Africa's internet blackout costs increase fivefold to $1.74 billion

The region, putting 84.8 million users offline for 30,785 hours, racked up $1.74 billion in economic losses

Africa's internet blackout costs increase fivefold to $1.74 billion

Despite increased discourse on the implications of depriving people of access to the internet, the dubious practice is yet to go away. 

79,238 hours of internet blackouts affecting 747 million people across 25 countries cost the global economy $9.01 billion in 2023, reveals the newest report from Top10VPN, a London-based independent virtual private network (VPN) research firm providing analysis to help protect internet privacy and security. 

Top 10VPN calculates the total economic impact of major, orchestrated internet outages using the COST tool, a data-driven online platform developed by internet monitoring NGO Netblocks based on indicators from the World Bank, ITU, Eurostat, and US Census.

Worldwide, the costs are down 67 percent compared to the previous year’s $24.61 billion. However, the reverse is the case zooming in on Sub-Saharan Africa. Continuing the worrying patterns we have noticed in recent times, various forms of internet shutdowns were imposed across several countries in the region last year. 

While Europe was the biggest-losing region, bleeding $4.02 billion, Sub-Saharan Africa came second, losing $1.74 billion to 30,785 hours of disruption and knocking 84.8 million users offline. $1.74 billion is a little over five times the $295 million losses the region incurred in 2022, moving it two places up the global index.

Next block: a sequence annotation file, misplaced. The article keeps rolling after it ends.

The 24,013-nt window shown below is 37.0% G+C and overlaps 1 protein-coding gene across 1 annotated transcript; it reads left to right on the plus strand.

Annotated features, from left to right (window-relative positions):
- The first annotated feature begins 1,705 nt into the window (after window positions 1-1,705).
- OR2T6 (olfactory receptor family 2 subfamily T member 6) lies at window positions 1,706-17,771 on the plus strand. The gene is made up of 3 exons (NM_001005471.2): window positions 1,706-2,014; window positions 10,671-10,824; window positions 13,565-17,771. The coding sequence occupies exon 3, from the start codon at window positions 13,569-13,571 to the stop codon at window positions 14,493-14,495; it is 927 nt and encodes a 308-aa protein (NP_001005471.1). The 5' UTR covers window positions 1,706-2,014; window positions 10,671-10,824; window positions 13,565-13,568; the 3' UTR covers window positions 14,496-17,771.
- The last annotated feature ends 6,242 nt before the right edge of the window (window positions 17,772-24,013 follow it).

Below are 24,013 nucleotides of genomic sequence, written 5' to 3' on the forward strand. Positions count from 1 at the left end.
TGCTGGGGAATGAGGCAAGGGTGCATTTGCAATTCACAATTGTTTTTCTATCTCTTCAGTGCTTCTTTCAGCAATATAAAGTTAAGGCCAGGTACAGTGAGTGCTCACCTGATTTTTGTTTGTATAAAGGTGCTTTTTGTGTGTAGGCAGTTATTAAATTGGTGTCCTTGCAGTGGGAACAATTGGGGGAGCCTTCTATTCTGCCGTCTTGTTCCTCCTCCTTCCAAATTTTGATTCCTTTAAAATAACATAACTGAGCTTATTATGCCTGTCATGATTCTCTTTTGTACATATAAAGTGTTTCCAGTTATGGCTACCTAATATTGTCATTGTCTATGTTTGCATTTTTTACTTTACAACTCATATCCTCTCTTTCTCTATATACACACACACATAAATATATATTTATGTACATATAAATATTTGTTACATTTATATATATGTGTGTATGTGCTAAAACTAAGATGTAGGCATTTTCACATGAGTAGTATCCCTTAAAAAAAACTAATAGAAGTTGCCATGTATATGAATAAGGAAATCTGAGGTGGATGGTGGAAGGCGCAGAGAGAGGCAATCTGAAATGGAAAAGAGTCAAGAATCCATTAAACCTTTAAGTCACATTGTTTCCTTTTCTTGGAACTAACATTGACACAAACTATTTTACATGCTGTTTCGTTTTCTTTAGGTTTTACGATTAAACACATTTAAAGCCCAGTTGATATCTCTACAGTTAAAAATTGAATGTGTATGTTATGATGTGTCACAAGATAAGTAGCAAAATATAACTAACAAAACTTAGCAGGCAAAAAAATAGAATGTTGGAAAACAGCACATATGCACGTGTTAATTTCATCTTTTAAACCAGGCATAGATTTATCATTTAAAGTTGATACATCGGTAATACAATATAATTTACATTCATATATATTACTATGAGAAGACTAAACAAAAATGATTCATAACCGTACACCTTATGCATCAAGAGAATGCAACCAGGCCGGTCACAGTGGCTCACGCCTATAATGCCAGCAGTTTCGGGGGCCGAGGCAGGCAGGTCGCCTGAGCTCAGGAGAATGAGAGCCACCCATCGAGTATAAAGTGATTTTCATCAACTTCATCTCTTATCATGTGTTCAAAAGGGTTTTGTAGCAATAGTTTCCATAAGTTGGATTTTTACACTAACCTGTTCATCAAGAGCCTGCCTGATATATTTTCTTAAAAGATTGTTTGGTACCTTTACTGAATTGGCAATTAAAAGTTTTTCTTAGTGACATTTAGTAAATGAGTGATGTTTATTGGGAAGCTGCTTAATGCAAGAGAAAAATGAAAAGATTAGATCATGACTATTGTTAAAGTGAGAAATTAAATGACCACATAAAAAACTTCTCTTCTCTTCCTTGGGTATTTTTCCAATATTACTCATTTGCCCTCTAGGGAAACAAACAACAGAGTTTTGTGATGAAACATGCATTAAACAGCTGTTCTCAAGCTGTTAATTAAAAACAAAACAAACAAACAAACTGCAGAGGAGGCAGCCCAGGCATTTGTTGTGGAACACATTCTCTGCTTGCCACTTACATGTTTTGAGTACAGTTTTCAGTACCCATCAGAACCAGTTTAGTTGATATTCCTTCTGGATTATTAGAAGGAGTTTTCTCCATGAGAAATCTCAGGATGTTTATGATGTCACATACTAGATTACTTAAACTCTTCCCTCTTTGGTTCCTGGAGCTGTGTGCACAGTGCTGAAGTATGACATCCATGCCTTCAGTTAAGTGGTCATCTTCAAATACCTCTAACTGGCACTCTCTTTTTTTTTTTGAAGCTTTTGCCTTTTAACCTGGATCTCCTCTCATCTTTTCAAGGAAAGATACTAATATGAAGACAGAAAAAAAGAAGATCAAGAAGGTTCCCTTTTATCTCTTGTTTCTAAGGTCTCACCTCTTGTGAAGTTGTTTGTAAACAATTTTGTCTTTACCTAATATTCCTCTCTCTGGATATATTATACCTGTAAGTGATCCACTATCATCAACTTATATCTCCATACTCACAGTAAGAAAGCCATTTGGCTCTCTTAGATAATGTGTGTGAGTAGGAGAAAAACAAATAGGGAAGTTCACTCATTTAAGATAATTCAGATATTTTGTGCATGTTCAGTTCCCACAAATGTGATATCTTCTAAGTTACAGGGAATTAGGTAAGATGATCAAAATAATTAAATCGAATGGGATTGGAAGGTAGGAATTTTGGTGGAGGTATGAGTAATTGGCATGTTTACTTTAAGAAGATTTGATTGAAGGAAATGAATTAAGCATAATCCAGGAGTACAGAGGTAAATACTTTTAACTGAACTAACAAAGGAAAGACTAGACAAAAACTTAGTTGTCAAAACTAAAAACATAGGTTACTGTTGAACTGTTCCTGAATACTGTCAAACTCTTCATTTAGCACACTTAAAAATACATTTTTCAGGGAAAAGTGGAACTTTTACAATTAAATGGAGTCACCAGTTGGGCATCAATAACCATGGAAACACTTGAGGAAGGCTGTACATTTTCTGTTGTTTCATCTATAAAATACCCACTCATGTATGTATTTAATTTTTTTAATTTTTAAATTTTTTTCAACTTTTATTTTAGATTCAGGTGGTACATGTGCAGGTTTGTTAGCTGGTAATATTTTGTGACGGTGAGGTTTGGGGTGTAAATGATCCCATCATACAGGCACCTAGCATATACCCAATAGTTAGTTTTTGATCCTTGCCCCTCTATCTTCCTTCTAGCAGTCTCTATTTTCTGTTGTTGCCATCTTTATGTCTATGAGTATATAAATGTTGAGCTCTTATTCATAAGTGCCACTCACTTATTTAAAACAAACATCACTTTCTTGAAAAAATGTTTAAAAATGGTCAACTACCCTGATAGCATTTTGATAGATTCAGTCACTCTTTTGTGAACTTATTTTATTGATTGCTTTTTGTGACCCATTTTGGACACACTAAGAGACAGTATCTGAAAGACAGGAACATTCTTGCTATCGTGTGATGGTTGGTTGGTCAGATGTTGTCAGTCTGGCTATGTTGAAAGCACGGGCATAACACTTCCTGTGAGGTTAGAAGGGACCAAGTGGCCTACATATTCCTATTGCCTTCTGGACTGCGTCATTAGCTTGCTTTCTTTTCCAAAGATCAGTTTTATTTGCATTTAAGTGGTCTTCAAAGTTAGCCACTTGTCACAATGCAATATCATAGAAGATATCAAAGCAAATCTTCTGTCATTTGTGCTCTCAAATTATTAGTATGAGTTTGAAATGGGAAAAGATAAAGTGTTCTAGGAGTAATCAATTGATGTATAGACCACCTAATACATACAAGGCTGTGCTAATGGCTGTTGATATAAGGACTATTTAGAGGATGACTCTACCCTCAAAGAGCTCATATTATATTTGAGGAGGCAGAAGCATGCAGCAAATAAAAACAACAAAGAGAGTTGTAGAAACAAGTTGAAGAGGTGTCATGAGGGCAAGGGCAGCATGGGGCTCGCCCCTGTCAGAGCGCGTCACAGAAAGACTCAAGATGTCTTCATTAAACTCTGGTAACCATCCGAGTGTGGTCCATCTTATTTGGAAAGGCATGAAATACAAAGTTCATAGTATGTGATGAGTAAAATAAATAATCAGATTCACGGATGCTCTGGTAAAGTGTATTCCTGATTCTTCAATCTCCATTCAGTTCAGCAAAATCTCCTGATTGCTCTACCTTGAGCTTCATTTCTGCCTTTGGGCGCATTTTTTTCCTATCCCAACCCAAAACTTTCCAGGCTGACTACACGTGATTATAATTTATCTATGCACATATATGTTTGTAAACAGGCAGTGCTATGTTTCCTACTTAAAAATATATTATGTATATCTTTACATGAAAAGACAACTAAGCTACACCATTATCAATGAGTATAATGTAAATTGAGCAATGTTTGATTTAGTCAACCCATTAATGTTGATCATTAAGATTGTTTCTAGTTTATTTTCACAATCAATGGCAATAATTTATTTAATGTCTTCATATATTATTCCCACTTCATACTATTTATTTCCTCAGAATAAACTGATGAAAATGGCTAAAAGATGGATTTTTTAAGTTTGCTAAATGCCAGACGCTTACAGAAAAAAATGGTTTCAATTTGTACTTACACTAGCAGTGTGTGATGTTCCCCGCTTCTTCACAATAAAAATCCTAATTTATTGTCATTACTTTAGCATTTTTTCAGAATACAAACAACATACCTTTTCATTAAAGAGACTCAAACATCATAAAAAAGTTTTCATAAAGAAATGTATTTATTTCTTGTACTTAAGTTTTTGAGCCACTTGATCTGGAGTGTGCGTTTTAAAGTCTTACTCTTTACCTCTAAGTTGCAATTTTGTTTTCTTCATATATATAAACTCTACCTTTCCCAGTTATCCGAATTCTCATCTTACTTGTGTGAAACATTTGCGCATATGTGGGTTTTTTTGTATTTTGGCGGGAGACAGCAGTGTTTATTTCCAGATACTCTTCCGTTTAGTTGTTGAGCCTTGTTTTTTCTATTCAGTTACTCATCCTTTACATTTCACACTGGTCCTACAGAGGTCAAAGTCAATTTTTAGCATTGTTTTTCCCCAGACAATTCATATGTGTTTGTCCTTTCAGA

Ethiopia, Africa's second most populous nation, retained its place as the continent's internet shutdown capital. The East African nation hemorrhaged a hefty $1.59 billion, up from $179.9 million in 2022. Algeria and Senegal came in second and third place, losing $101.9 million and $57.5 million, respectively. 

Last year, the Ahmed Abiy-led government flipped the kill switch on local internet users at least three times. From February to July, access to mobile internet services across the Amhara region in northern Ethiopia was restricted in response to rising tensions with local militia.  

Electoral protests, conflict, exams, information control and military coups were the common reasons for Sub-Saharan Africa’s internet censorship.

Case in point, MTN Sudan briefly shuttered its customers’ access to the web in April, complying with a government directive meant to quell an armed military conflict in Khartoum.

In June, Algerian authorities intermittently disrupted internet connectivity as part of efforts to curb malpractice during the sitting hours of weeklong baccalaureate tests. A month later, Senegal suspended internet services to control the spread of hateful information that followed the arrest and charging of Ousmane Sonko, a political opposition leader. 

There was an internet cut on Gabon’s presidential and legislative election day in August on multiple network providers after military officers took over power to end the leadership of the incumbent president. Per Top10VPN, the country lost $5.4 million to 87 hours of disruption. 

Guinea, Mauritania, Kenya, Tanzania, Chad, and Zimbabwe had their fair share of incidents and losses, potentially raising even more concerns about African governments’ tendency to take people offline at many costs, including putting businesses in the dark and violating human digital rights. 

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